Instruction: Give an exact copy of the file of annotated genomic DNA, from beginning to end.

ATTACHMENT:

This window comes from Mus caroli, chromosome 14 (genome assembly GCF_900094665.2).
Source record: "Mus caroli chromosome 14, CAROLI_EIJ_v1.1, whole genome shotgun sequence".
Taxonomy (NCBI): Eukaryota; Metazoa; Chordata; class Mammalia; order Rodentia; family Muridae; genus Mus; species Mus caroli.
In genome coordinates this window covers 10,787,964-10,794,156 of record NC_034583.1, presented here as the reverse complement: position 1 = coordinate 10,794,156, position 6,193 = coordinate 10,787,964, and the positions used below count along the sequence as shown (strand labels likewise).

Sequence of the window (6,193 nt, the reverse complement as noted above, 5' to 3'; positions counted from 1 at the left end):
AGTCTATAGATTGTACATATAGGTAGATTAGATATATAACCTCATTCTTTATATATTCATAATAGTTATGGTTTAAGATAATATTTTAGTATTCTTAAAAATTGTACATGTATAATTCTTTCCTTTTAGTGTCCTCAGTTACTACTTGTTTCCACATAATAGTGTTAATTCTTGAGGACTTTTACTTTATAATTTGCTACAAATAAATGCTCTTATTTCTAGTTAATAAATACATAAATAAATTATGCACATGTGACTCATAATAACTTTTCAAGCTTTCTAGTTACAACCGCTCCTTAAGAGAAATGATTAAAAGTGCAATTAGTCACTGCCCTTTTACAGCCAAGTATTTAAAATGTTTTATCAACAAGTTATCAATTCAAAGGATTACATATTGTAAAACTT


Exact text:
This window comes from Mus caroli, chromosome 14 (genome assembly GCF_900094665.2).
Source record: "Mus caroli chromosome 14, CAROLI_EIJ_v1.1, whole genome shotgun sequence".
Taxonomy (NCBI): Eukaryota; Metazoa; Chordata; class Mammalia; order Rodentia; family Muridae; genus Mus; species Mus caroli.
In genome coordinates this window covers 10,787,964-10,794,156 of record NC_034583.1, presented here as the reverse complement: position 1 = coordinate 10,794,156, position 6,193 = coordinate 10,787,964, and the positions used below count along the sequence as shown (strand labels likewise).

Sequence of the window (6,193 nt, the reverse complement as noted above, 5' to 3'; positions counted from 1 at the left end):
AGTCTATAGATTGTACATATAGGTAGATTAGATATATAACCTCATTCTTTATATATTCATAATAGTTATGGTTTAAGATAATATTTTAGTATTCTTAAAAATTGTACATGTATAATTCTTTCCTTTTAGTGTCCTCAGTTACTACTTGTTTCCACATAATAGTGTTAATTCTTGAGGACTTTTACTTTATAATTTGCTACAAATAAATGCTCTTATTTCTAGTTAATAAATACATAAATAAATTATGCACATGTGACTCATAATAACTTTTCAAGCTTTCTAGTTACAACCGCTCCTTAAGAGAAATGATTAAAAGTGCAATTAGTCACTGCCCTTTTACAGCCAAGTATTTAAAATGTTTTATCAACAAGTTATCAATTCAAAGGATTACATATTGTAAAACTT